Social Interaction Setting Events: Experimental Analysis of Contextual Variables
Severe behavioral problems and social interaction deficits are the two areas of functioning most responsible for the failure of students with emotional and behavioral disorders (E/BD) to adjust adequately and achieve success in inclusive settings. Over the past 10 years, the development and refinement of a technology of functional analysis has allowed educators and researchers to address problem behavior more effectively by matching the function of the response to an intervention. Recently investigators have begun to turn their attention to the assessment and manipulation of setting events that can elicit appropriate responses. This article describes an experimental hypothesis-testing model of structural analysis designed to identify critical contextual variables associated with successful social interaction. Suggestions for use in general education settings are provided, with an emphasis on matching inclusive social environments to individual student antecedent variables. Strengths and weaknesses of various forms of functional analysis are discussed in conjunction with the need to develop reliable, valid, and acceptable assessments that can be used in natural environments.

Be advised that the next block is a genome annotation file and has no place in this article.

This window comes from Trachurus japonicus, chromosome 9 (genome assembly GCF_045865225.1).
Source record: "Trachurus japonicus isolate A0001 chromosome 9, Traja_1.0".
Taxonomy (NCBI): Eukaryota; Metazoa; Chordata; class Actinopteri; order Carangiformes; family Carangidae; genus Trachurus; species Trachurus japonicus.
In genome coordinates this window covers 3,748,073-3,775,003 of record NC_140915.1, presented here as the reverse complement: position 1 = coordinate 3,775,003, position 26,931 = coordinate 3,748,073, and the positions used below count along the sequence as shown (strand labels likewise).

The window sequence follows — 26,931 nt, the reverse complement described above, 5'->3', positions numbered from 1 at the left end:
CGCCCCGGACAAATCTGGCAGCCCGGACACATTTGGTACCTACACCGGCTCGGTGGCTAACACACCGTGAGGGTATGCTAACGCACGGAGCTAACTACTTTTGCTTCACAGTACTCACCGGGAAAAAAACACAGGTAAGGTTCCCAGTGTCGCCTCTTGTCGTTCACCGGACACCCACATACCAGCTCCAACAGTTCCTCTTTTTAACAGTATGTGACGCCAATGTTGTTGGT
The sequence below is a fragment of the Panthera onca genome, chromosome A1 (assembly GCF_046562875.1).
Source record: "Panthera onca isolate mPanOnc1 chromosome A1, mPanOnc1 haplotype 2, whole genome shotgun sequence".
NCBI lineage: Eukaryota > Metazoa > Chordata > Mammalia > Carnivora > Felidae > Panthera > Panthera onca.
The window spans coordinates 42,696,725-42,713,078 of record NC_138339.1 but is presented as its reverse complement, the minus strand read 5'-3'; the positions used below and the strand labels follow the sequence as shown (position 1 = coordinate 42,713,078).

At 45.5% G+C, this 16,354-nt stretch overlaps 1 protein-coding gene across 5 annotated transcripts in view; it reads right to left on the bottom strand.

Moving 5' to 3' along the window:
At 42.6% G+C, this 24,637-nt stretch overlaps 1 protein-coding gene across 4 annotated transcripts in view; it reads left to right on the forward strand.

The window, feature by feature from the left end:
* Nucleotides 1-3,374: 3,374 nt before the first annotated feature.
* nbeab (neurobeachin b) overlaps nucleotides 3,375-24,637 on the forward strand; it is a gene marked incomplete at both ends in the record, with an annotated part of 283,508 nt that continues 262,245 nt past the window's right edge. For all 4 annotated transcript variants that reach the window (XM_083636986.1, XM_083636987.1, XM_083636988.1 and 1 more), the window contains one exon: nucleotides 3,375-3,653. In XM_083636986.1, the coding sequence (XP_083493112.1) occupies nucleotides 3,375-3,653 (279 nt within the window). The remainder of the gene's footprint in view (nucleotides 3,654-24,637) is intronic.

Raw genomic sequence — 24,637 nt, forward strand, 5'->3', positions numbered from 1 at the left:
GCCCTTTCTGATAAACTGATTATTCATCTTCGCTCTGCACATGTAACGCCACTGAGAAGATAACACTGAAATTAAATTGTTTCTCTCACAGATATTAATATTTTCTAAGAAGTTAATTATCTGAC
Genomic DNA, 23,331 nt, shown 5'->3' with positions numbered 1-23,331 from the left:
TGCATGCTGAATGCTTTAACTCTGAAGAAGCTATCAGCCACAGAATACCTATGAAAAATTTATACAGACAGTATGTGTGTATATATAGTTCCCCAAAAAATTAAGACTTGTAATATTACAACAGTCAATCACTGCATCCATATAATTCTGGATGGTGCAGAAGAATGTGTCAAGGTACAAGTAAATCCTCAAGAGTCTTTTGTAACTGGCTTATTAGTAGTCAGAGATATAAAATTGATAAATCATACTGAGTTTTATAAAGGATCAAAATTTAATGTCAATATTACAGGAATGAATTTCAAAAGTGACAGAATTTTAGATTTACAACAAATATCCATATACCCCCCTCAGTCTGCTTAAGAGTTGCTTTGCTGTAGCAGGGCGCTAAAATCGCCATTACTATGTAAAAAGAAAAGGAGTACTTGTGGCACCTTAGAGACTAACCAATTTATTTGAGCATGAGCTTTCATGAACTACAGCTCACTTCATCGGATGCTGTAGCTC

Counseling, Leadership, and Special Education
Sasso, Gary M., Janine Peck, and Linda Garrison-Harrell. "Social interaction setting events: Experimental analysis of contextual variables." Behavioral Disorders 24, no. 1 (1998): 34-43.